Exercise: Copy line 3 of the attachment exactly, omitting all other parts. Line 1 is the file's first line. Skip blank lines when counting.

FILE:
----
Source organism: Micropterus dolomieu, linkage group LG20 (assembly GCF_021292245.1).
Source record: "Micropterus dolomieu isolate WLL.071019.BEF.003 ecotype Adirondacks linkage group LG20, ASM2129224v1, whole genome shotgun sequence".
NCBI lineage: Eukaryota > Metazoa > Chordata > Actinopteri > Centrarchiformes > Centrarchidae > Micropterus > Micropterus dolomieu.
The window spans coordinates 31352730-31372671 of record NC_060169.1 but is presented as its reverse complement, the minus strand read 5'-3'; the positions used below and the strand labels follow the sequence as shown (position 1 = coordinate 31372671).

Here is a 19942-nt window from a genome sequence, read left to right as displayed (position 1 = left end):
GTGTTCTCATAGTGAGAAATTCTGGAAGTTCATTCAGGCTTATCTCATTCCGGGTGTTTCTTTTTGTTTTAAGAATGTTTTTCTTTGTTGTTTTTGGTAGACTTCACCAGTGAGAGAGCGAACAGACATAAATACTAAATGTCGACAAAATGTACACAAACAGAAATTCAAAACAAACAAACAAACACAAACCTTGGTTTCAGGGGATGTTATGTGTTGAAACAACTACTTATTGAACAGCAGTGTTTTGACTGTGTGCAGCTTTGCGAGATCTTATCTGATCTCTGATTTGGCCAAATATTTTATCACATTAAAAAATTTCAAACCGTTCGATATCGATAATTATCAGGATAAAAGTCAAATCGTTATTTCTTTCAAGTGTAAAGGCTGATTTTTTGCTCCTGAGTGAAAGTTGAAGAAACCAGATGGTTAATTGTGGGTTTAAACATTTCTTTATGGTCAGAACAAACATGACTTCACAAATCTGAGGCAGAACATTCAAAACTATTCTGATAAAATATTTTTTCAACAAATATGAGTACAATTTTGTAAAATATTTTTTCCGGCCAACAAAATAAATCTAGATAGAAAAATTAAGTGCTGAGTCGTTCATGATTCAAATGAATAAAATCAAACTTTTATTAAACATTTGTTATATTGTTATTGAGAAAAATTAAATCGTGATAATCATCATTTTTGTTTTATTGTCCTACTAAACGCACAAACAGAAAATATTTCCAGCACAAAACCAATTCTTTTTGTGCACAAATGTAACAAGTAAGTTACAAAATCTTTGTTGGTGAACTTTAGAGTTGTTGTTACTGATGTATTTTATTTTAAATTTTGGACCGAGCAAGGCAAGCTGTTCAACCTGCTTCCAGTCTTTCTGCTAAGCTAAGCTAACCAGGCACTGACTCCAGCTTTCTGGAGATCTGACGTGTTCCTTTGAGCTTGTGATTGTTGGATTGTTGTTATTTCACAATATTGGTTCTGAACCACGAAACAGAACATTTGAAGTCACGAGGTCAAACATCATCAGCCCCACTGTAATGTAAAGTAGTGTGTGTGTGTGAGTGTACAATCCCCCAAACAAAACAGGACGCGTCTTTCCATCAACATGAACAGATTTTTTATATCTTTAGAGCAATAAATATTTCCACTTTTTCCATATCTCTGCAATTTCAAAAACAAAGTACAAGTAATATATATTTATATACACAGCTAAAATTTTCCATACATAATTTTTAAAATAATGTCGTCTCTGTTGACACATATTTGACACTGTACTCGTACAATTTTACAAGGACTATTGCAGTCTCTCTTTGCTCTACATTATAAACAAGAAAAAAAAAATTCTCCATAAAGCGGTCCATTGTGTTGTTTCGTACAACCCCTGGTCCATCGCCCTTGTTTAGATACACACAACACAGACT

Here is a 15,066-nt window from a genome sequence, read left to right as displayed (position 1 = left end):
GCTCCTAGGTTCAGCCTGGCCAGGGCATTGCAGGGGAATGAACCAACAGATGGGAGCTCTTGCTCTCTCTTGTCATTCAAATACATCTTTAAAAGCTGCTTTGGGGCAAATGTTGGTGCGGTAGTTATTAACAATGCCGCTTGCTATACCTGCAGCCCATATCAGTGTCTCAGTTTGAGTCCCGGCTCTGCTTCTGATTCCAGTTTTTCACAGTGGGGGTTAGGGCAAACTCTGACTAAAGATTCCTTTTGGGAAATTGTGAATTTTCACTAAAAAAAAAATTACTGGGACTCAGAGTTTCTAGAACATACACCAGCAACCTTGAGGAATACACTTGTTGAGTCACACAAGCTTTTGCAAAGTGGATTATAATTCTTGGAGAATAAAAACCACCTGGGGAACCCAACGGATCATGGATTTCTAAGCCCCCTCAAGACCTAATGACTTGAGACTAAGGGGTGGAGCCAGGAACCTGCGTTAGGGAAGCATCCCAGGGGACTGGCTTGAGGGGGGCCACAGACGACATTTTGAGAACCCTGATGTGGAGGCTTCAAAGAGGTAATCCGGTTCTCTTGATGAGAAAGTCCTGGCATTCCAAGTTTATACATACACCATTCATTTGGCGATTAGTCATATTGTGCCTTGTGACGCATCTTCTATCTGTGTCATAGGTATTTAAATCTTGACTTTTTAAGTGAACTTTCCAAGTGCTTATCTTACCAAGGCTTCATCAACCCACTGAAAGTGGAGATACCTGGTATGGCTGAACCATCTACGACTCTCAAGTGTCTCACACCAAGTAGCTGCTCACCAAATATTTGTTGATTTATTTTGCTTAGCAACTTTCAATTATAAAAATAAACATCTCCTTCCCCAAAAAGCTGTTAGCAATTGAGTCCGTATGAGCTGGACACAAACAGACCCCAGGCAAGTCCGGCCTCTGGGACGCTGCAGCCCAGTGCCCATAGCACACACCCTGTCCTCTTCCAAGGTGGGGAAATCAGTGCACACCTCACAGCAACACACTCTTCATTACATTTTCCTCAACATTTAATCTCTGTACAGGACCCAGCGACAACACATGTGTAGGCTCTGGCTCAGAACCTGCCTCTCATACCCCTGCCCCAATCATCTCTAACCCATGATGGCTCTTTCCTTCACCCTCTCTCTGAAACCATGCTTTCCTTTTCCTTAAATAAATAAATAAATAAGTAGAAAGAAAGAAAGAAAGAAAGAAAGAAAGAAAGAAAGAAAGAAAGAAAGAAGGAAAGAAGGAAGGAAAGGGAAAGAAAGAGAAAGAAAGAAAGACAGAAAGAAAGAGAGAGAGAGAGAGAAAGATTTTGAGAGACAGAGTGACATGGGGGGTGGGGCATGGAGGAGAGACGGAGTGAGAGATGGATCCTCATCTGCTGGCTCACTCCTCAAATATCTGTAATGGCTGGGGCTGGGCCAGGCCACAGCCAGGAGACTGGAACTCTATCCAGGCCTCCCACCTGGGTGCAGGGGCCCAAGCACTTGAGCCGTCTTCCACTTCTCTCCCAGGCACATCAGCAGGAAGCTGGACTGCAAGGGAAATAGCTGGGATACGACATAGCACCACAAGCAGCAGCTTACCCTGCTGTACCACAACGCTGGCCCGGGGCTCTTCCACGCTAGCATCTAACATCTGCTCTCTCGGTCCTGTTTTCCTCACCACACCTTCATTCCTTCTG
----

NCBI lineage: Eukaryota > Metazoa > Chordata > Actinopteri > Centrarchiformes > Centrarchidae > Micropterus > Micropterus dolomieu.